(p. A17) Whether the Affordable Care Act lives up to its name depends on how, or whether, you consider its consequences for the wider economy.
. . .
I estimate that the ACA’s long-term impact will include about 3% less weekly employment, 3% fewer aggregate work hours, 2% less GDP and 2% less labor income. These effects will be visible and obvious by 2017, if not before. The employment and hours estimates are based on the combined amount of the law’s new taxes and disincentives and on historical research on the aggregate effects of each dollar of taxation. The GDP and income estimates reflect lower amounts of labor as well as the law’s effects on the productivity of each hour of labor.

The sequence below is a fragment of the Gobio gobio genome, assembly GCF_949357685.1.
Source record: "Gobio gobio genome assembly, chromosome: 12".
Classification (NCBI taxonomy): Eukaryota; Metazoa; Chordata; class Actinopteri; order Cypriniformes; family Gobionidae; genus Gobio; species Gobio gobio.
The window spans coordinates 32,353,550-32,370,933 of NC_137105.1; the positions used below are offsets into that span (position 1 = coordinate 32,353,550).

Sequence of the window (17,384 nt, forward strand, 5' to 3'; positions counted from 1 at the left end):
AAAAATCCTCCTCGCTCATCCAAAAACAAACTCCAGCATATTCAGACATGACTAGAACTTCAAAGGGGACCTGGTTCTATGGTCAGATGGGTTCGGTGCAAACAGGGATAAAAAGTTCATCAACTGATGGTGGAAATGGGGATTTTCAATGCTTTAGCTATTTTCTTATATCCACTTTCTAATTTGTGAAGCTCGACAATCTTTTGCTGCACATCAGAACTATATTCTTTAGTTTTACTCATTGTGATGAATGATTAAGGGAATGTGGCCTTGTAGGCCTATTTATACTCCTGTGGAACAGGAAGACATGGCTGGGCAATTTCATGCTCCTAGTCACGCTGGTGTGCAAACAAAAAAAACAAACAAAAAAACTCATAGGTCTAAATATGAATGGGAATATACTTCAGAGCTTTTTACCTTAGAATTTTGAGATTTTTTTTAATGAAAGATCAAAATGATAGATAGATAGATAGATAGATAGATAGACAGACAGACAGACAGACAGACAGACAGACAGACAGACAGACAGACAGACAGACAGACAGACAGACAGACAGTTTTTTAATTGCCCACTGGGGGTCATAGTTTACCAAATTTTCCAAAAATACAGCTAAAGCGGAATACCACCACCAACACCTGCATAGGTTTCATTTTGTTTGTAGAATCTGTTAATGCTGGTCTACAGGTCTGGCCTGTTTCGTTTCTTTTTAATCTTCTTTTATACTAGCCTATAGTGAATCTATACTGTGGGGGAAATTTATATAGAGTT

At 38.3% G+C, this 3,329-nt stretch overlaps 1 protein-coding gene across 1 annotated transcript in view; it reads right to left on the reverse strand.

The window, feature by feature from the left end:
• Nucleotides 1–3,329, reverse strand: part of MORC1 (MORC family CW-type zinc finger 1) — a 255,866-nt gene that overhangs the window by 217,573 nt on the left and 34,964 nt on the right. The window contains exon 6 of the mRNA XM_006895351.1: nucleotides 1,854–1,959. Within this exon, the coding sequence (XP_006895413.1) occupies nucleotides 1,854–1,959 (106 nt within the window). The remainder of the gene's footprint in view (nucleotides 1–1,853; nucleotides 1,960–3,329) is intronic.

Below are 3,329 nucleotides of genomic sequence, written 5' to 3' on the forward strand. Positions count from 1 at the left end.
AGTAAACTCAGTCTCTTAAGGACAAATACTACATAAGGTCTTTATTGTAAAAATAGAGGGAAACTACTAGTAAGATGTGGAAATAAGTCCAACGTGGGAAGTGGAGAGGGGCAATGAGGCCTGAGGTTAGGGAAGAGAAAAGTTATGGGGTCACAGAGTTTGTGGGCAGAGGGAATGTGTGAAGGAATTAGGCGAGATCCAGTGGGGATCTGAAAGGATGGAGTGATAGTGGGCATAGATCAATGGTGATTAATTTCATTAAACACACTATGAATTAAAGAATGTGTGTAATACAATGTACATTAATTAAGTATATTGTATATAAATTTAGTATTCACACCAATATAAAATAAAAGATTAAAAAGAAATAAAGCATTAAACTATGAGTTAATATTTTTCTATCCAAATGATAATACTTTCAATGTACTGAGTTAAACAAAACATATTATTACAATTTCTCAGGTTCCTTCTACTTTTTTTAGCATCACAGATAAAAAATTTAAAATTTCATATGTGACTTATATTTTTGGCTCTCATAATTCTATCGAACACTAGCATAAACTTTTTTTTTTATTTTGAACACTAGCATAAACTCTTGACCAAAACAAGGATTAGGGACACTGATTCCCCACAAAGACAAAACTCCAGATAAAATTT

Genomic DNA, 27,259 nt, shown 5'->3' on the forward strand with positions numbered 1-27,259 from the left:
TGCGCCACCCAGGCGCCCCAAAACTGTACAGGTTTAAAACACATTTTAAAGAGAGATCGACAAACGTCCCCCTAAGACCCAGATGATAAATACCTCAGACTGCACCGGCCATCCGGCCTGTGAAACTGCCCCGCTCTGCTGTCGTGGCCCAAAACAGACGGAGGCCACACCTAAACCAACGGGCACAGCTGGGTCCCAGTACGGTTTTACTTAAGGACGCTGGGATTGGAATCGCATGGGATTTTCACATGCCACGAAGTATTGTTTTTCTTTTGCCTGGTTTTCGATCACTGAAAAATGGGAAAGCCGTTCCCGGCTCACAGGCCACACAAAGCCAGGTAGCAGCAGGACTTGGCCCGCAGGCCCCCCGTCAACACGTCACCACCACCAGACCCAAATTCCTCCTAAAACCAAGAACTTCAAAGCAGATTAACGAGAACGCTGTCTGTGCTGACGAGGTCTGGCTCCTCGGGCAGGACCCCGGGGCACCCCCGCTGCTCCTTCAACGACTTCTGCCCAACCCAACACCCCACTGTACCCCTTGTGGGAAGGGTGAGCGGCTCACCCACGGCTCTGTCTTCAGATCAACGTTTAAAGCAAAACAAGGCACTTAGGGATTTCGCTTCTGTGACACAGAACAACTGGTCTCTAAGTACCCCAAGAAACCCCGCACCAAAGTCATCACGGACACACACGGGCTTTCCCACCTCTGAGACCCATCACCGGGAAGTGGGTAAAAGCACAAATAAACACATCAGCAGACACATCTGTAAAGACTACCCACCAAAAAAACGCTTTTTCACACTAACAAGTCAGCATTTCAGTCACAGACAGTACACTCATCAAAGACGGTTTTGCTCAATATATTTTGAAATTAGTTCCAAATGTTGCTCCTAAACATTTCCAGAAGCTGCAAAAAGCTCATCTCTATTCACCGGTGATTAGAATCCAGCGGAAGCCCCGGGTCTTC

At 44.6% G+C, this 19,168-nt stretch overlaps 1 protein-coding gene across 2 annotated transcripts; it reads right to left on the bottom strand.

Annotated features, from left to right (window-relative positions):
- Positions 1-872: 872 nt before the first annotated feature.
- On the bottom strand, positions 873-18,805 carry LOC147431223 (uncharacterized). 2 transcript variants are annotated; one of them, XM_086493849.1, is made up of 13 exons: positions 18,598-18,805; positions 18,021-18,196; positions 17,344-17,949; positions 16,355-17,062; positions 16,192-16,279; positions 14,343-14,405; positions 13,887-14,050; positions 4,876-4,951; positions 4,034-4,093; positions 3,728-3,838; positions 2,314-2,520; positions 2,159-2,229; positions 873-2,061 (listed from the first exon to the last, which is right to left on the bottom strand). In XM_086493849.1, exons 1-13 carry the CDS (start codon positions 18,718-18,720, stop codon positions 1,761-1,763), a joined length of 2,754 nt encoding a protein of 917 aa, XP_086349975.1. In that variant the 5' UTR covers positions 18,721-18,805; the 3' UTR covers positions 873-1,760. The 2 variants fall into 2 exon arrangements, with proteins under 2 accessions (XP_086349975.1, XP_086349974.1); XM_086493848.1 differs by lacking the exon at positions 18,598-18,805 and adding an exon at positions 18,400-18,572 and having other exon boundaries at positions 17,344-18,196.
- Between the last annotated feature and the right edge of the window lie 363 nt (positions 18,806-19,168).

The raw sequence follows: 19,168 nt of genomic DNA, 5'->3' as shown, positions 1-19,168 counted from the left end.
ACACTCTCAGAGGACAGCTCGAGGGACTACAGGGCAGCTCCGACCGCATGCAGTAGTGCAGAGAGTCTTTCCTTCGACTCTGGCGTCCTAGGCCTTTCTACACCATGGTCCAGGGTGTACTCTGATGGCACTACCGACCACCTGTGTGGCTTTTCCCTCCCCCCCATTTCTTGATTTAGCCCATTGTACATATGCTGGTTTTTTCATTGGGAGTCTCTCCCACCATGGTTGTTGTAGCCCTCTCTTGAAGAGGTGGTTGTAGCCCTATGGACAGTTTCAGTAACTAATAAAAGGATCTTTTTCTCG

. . .
The Affordable Care Act is weakening the economy. And for the large number of families and individuals who continue to pay for their own health care, health care is now less affordable.
For the full commentary, see:
CASEY B. MULLIGAN. “OPINION; The Myth of ObamaCare’s Affordability; The law’s perverse incentives will have the nation working fewer hours, and working those hours less productively.” The Wall Street Journal (Tues., SEPTEMBER 9, 2014): A17.
(Note: ellipses added.)
(Note: the online version of the commentary has the date SEPTEMBER 8, 2014.)
Mulligan’s research on the effects of Obamacare is detailed in his Kindle e-book:
Mulligan, Casey B. Side Effects: The Economic Consequences of the Health Reform. Flossmoor, IL: JMJ Economics, 2014.